Polaritons are hybrid quasi-particles originating from the strong coupling between photons and other elementary excitations in solids, such as plasmons, magnons, excitons or phonons. They are the manifestation of strong light-matter interactions realized at the most fundamental level of its quantum constituents, and have been shown in cavity quantum electrodynamics experiments based on microscopic quantum systems, such as atoms or ions.
In our work, recently published in Nature Physics we have demonstrated the generation of polaritons in the two-dimensional (2D) quantum motion of an optically-levitated nanosphere.
The particle is trapped in high vacuum by an optical tweezer and strongly coupled to a single cavity mode by coherent scattering of the tweezer photons. Optomechanical polaritons between optical and mechanical modes of the nanosphere, form when coupling rate at which the individual photons and phonons exchange their energy exceeds the total decoherence rate (quantum-coherent coupling). In our experiment the former is more than 40% higher than the latter, a level never reached by any system based on optical fields, in spite of the room-temperature operation. While possessing all the characteristic features of polaritons arising e.g. in three-body quantum systems and ionic crystals, the 2D dynamics of the particle confers a peculiar vectorial nature to the polariton field not observed before. These findings pave the way to novel protocols for the optical quantum control of mesoscopic quantum states and the transfer of quantum information between photonic and phononic components, and represent an important step towards the demonstration of optomechanical entangled states at room-temperature.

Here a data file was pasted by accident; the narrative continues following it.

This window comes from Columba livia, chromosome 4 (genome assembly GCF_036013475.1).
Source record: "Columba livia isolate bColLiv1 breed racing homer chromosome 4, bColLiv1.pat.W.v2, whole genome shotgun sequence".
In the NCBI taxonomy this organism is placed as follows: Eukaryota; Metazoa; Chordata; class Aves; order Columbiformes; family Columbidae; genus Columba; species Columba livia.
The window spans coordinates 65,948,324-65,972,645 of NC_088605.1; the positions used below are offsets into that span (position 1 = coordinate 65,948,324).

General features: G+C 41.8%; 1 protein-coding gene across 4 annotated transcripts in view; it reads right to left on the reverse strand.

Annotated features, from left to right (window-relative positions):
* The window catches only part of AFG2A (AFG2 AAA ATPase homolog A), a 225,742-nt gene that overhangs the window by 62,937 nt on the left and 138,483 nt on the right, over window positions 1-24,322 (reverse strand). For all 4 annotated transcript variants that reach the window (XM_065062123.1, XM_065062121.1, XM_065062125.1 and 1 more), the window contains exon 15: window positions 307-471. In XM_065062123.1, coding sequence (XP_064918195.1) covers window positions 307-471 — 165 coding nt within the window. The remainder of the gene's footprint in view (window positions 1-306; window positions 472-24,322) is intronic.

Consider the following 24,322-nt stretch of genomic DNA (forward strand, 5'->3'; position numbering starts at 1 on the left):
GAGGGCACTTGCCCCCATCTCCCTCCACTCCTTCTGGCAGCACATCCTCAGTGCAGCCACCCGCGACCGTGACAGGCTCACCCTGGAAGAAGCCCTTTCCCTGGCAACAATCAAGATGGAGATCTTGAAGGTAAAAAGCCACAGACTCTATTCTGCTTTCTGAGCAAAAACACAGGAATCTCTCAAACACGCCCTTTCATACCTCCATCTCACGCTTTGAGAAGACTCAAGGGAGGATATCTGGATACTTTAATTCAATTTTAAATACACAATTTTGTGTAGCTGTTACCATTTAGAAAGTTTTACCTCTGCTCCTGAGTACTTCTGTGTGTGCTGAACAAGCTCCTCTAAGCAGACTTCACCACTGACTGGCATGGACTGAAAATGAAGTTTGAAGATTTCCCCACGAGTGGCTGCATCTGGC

A. Ranfagni, P. Vezio,M. Calamai, A. Chowdhury, F. Marino and F. Marin
Vectorial polaritons in the quantum motion of a levitated nanosphere
See also the related “News & Views” https://www.nature.com/articles/s41567-021-01313-0